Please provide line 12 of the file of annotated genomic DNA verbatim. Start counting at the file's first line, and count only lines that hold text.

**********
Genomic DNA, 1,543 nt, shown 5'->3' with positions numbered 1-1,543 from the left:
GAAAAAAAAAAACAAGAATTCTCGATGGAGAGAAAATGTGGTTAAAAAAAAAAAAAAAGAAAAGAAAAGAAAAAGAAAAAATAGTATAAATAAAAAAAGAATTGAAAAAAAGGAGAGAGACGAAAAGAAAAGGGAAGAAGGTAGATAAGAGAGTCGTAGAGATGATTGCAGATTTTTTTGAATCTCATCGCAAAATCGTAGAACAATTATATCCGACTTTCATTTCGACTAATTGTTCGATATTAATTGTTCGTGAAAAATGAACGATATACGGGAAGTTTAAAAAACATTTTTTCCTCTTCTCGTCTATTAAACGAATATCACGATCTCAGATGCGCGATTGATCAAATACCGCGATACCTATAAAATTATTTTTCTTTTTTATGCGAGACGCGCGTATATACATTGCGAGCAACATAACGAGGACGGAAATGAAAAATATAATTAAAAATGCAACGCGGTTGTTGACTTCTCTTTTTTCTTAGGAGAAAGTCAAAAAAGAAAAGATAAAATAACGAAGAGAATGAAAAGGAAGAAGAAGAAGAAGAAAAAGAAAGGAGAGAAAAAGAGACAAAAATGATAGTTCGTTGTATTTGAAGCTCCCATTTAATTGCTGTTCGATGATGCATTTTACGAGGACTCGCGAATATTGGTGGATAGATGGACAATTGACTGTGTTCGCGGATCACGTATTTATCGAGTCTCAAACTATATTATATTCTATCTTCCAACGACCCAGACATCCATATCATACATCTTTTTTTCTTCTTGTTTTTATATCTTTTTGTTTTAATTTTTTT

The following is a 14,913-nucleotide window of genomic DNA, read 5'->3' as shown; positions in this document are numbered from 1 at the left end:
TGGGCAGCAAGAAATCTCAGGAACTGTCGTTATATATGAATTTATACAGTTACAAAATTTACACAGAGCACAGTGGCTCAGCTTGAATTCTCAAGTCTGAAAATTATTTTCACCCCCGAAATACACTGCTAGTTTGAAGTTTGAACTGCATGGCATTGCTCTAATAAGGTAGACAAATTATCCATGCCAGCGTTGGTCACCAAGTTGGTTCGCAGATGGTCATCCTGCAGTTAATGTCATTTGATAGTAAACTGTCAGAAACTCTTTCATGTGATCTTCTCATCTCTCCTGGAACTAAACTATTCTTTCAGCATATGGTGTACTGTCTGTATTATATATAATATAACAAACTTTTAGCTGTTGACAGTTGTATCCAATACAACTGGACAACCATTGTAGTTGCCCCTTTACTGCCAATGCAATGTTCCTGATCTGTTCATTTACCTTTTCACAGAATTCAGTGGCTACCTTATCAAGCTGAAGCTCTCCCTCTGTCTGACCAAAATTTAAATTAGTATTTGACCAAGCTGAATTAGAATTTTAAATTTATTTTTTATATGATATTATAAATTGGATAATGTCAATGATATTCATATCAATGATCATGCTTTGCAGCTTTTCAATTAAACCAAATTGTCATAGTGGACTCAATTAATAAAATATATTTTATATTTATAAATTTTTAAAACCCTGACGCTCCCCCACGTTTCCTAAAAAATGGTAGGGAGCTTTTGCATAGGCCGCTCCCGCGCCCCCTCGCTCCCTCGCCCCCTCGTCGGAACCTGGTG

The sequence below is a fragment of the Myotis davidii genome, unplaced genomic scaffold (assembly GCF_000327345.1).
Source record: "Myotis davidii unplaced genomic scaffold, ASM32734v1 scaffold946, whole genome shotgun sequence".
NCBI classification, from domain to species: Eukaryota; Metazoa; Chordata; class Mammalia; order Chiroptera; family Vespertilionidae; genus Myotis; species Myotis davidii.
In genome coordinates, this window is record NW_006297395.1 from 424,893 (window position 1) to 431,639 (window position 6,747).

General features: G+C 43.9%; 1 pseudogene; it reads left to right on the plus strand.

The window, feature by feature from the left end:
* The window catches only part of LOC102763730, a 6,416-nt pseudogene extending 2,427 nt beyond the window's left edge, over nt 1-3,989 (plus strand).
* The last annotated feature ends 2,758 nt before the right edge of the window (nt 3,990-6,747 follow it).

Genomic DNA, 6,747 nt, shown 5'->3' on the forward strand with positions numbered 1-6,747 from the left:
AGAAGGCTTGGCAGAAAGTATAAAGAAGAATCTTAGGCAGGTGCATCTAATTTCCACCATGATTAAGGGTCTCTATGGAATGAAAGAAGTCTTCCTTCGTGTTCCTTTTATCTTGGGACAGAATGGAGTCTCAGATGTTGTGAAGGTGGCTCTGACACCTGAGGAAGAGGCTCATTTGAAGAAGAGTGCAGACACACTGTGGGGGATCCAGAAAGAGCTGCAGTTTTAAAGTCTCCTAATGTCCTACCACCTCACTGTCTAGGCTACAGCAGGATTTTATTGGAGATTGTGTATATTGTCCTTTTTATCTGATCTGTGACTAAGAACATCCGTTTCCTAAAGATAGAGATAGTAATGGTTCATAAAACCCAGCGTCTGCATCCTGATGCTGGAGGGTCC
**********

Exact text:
* The last annotated feature ends 2,758 nt before the right edge of the window (nt 3,990-6,747 follow it).